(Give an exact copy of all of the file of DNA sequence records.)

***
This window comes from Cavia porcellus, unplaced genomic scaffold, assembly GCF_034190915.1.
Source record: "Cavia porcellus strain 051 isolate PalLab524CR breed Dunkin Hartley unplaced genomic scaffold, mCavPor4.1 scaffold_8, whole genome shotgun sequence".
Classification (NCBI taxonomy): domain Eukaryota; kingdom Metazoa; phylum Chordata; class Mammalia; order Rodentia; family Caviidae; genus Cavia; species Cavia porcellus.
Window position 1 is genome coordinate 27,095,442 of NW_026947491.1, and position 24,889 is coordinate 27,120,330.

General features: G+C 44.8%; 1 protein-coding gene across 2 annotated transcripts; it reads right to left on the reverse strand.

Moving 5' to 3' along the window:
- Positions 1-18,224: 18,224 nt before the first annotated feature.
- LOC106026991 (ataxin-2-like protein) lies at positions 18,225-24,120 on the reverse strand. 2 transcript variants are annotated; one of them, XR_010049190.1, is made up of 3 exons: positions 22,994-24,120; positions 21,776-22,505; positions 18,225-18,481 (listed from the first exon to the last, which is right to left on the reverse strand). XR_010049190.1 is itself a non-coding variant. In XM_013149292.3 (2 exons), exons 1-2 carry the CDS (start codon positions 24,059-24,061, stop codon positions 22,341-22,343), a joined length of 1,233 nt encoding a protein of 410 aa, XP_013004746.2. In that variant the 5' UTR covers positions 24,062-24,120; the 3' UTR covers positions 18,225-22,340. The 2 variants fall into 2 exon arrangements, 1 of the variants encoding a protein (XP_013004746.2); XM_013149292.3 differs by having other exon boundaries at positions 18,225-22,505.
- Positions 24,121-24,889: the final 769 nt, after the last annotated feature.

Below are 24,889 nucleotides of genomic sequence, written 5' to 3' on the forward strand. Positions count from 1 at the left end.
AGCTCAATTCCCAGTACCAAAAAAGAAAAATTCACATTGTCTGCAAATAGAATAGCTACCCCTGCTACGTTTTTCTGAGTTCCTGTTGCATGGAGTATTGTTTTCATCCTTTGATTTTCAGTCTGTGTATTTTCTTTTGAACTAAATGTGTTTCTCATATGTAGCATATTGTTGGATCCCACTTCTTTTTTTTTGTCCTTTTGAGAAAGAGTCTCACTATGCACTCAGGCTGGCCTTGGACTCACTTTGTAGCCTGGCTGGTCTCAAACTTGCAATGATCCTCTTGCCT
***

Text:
This window comes from Cavia porcellus, unplaced genomic scaffold, assembly GCF_034190915.1.
Source record: "Cavia porcellus strain 051 isolate PalLab524CR breed Dunkin Hartley unplaced genomic scaffold, mCavPor4.1 scaffold_8, whole genome shotgun sequence".
Classification (NCBI taxonomy): domain Eukaryota; kingdom Metazoa; phylum Chordata; class Mammalia; order Rodentia; family Caviidae; genus Cavia; species Cavia porcellus.
Window position 1 is genome coordinate 27,095,442 of NW_026947491.1, and position 24,889 is coordinate 27,120,330.

General features: G+C 44.8%; 1 protein-coding gene across 2 annotated transcripts; it reads right to left on the reverse strand.

Moving 5' to 3' along the window:
- Positions 1-18,224: 18,224 nt before the first annotated feature.
- LOC106026991 (ataxin-2-like protein) lies at positions 18,225-24,120 on the reverse strand. 2 transcript variants are annotated; one of them, XR_010049190.1, is made up of 3 exons: positions 22,994-24,120; positions 21,776-22,505; positions 18,225-18,481 (listed from the first exon to the last, which is right to left on the reverse strand). XR_010049190.1 is itself a non-coding variant. In XM_013149292.3 (2 exons), exons 1-2 carry the CDS (start codon positions 24,059-24,061, stop codon positions 22,341-22,343), a joined length of 1,233 nt encoding a protein of 410 aa, XP_013004746.2. In that variant the 5' UTR covers positions 24,062-24,120; the 3' UTR covers positions 18,225-22,340. The 2 variants fall into 2 exon arrangements, 1 of the variants encoding a protein (XP_013004746.2); XM_013149292.3 differs by having other exon boundaries at positions 18,225-22,505.
- Positions 24,121-24,889: the final 769 nt, after the last annotated feature.

Below are 24,889 nucleotides of genomic sequence, written 5' to 3' on the forward strand. Positions count from 1 at the left end.
AGCTCAATTCCCAGTACCAAAAAAGAAAAATTCACATTGTCTGCAAATAGAATAGCTACCCCTGCTACGTTTTTCTGAGTTCCTGTTGCATGGAGTATTGTTTTCATCCTTTGATTTTCAGTCTGTGTATTTTCTTTTGAACTAAATGTGTTTCTCATATGTAGCATATTGTTGGATCCCACTTCTTTTTTTTTGTCCTTTTGAGAAAGAGTCTCACTATGCACTCAGGCTGGCCTTGGACTCACTTTGTAGCCTGGCTGGTCTCAAACTTGCAATGATCCTCTTGCCT